Jean-Marc Decressonniere, a Switzerland banker, is one of few in the industry who plans to support a vote in June that would change the way traditional lenders operate in the country.
According to news from Reuters, Decressonniere is supporting the Sovereign Money initiative, which is calling for commercial banks to stop creating money each time they issue a loan. Backers of the proposal argue that by shaking up the traditional financial system, it can ensure the Swiss National Bank (SNB) is the only one that produces new money in Switzerland, removing fractional reserve banking, which Reuters said is common across the globe. Additionally, only a portion of bank deposits would be backed by central bank notes, coins and bank deposits held at the Swiss National Bank.
Decressonniere, who is the director of the Freie Gemeinschaftsbank, a small bank in Basel, Switzerland, told Reuters that changing the system would make the financial services industry in the country less susceptible to boom-and-bust cycles.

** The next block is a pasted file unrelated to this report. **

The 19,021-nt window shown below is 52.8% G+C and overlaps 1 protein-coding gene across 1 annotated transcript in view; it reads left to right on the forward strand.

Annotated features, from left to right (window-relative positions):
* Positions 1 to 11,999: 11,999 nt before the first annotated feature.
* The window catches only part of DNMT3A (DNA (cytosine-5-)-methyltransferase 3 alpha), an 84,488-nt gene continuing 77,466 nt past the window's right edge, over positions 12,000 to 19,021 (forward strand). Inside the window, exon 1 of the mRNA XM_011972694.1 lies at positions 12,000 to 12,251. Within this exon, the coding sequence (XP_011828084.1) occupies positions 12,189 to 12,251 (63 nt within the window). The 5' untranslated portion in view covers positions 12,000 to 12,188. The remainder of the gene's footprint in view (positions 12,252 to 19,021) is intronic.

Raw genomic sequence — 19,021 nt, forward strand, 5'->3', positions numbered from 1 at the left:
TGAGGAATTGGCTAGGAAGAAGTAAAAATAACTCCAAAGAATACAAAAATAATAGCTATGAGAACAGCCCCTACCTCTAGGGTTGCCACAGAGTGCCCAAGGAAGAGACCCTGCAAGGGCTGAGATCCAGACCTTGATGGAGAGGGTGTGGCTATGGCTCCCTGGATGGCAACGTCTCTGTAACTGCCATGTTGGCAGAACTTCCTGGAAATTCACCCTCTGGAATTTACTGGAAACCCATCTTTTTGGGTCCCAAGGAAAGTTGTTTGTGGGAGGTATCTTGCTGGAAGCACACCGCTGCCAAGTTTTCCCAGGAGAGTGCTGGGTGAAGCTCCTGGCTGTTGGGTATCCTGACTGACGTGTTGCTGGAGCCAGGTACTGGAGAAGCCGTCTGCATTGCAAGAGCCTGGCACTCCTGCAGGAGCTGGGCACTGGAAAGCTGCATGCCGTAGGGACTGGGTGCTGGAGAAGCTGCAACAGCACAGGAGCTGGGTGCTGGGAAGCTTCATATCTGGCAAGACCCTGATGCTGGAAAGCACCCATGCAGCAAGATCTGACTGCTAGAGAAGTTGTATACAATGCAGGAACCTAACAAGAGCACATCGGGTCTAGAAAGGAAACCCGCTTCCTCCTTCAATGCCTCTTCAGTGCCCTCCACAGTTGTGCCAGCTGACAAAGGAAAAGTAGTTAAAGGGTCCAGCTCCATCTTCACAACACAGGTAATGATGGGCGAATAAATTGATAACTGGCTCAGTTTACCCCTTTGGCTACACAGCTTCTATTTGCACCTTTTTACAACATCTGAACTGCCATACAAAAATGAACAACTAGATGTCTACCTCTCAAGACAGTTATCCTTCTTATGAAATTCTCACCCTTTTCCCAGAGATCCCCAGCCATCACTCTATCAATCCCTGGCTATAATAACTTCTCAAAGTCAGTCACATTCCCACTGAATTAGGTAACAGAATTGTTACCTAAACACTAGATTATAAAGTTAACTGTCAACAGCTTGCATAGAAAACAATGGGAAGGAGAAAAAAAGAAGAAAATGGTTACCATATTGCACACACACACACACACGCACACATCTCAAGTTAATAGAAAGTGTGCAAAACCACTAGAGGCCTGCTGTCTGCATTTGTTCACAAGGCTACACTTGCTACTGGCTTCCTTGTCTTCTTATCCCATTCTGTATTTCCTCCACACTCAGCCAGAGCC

“In [the] future, it would be more sensible to have money administered by a central authority that is independent and looks at the whole economy,” he said. “Commercial banks have a more limited perspective based on their own profit targets.”
According to the report, roughly 90 percent of the money in Switzerland is digitally created by commercial banks, a practice, says supporters of the Sovereign Money initiative, that creates instability. They want to de-risk the system by letting customers keep their money in sovereign money accounts that are risk-free. Banks would then only be able to lend money they oversee in savings accounts or from what they get from the money markets or SNB. The Swiss National Bank is against the initiative. Chairman Thomas Jordan told Reuters he believes such a move would hurt the central bank’s ability to conduct independent monetary policy and subject it to political pressures.